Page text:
- Copy of the quick reference sheets
- Software to collate personal reference sheets (InDesign or Google Slides)
The elements and principles of design are the building blocks of everything visual. It’s important to have a basic understanding of what they are and what they are for, before we begin to analyse and ‘unpack’ the works of other makers.
Everything that we can see can be described using the elements and principles of design or ‘DE + P’.
On one hand it’s important to understand WHAT the elements and principles are so you can DESCRIBE something that is visual (translating something visual into words is a skill in itself). On the other hand - understanding the DE + P helps us analyse and judge the QUALITY of designed outcomes. Ultimately you have to know what they are if you’re going to actually use them, let alone use them to extend your ideas.
So what are they?
Elements: aspect of something; ‘colour’ - the cat has black and white stripes
Principles: how the elements relate to each other - the coloured stripes make a repeated pattern
In fields of design there are rules and practices around how to use the DE + P. Understanding what they are and how to apply them is important because it means you are in control of the affect your design will have. It’s also important to know the rules so you can decide to intelligently break them.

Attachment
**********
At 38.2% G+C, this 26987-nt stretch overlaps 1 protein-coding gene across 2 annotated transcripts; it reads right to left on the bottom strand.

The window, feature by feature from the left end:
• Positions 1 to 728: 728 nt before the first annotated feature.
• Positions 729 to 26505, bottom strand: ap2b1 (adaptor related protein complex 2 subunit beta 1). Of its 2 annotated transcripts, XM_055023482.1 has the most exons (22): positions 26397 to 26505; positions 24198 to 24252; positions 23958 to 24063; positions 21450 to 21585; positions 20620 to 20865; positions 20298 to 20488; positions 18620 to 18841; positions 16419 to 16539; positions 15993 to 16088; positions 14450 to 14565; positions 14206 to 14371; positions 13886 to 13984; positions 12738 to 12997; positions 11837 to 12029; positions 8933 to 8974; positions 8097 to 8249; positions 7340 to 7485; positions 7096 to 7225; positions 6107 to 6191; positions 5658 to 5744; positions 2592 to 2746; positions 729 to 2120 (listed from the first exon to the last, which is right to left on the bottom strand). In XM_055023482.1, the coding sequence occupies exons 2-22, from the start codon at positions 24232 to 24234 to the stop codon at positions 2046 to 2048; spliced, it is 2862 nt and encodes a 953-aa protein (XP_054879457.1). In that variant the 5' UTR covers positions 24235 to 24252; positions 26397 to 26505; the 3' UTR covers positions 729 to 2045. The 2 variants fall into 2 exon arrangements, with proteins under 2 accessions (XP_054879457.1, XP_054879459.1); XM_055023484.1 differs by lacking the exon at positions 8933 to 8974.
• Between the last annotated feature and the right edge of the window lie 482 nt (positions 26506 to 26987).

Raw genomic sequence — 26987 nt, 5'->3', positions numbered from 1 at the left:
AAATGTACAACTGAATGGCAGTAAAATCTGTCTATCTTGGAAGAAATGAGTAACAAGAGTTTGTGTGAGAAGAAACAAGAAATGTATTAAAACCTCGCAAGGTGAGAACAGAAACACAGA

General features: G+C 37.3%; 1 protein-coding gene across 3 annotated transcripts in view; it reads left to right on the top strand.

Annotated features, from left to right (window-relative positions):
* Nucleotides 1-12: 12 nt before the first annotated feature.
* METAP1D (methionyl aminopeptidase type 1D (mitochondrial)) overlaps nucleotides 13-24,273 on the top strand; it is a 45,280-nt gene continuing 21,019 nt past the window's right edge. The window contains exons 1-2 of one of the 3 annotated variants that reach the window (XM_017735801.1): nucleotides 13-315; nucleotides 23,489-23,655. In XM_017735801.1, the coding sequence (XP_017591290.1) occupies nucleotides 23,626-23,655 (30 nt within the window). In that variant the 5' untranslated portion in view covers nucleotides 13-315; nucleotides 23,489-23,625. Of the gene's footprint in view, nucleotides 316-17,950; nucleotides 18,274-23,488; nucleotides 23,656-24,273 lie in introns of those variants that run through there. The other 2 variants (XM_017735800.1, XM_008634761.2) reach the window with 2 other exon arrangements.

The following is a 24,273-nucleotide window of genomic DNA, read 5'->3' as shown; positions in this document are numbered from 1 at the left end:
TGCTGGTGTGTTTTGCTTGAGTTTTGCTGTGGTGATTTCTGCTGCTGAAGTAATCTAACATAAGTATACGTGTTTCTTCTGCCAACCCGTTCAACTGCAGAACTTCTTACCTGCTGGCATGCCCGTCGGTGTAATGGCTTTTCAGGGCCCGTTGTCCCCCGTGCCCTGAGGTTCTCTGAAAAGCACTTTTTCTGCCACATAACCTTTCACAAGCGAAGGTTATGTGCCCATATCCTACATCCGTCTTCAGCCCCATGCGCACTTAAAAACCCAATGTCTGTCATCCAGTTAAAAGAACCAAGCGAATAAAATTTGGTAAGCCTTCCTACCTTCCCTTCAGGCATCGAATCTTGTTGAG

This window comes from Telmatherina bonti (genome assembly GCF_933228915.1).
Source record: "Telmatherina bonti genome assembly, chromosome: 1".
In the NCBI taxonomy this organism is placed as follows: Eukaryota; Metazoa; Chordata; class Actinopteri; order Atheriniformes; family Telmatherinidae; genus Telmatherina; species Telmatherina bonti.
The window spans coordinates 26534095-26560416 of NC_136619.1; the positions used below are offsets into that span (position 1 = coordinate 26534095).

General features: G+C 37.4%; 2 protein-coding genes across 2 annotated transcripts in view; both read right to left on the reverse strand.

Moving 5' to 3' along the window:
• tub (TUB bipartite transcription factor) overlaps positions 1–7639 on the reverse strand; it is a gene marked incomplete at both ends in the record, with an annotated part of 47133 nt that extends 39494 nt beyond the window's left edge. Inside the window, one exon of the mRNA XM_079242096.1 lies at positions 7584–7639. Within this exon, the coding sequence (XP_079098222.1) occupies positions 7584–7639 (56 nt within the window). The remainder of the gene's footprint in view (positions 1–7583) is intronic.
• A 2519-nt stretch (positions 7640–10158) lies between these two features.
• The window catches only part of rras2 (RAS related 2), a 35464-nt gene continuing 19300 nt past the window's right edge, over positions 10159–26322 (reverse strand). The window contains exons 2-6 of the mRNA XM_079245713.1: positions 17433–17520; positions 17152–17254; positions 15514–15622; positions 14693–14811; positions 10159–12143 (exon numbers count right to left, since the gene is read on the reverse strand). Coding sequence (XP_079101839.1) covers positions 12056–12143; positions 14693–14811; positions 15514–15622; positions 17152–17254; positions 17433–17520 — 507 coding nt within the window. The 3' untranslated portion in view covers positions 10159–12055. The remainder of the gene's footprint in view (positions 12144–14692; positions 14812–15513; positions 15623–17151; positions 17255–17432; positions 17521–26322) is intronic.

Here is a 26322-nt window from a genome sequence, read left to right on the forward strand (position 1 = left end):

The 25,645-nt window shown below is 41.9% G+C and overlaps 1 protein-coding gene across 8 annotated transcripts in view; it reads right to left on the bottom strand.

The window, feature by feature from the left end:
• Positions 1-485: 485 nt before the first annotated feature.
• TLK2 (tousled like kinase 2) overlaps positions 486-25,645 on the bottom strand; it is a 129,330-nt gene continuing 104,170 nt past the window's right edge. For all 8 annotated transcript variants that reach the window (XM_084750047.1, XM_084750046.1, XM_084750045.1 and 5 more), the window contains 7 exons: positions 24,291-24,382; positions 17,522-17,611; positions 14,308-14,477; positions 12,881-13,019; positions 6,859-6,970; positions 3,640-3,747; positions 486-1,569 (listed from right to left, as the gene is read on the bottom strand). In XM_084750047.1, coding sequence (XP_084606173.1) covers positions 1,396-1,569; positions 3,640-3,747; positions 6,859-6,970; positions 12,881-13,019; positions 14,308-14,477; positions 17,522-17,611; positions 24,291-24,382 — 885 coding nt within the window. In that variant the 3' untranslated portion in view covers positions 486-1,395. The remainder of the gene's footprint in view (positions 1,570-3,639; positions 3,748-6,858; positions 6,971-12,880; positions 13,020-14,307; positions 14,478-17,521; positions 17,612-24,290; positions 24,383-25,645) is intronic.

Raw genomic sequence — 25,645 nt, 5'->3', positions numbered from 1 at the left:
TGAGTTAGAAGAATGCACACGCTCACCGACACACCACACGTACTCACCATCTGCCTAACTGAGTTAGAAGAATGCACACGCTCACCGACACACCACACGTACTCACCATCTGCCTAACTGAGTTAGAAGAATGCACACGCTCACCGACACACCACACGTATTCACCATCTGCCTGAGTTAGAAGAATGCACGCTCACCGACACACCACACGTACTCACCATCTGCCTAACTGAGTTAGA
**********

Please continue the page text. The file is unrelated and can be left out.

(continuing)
Most people notice when something is ‘badly’ designed. We’ve all seen a ‘bad’ website or poster. Often things that are well designed are taken for granted; you just like it and don’t realise that it is the result of a skilled designer. At this stage we want you to start noticing the design elements in the world around you. Next lesson we will start to examine the use of DE + P in the work of other makers. We love these reference posters from Paper Leaf because they show the DE + P in simple graphic form.
This lesson is all about creating your own reference sheets by looking closely at the world around you.
It doesn’t matter if you have just started your journey as a maker - slowing down and studying the fundamentals keeps it real. We challenge you not to skip ahead if you think you already know this stuff.
Let's do something!
Anjuli's Reference Sheet
Intro to InDesign
We love Daniel Scott. This is a long tutorial but you'll get what you need if you're new to (or fearful of) Adobe InDesign.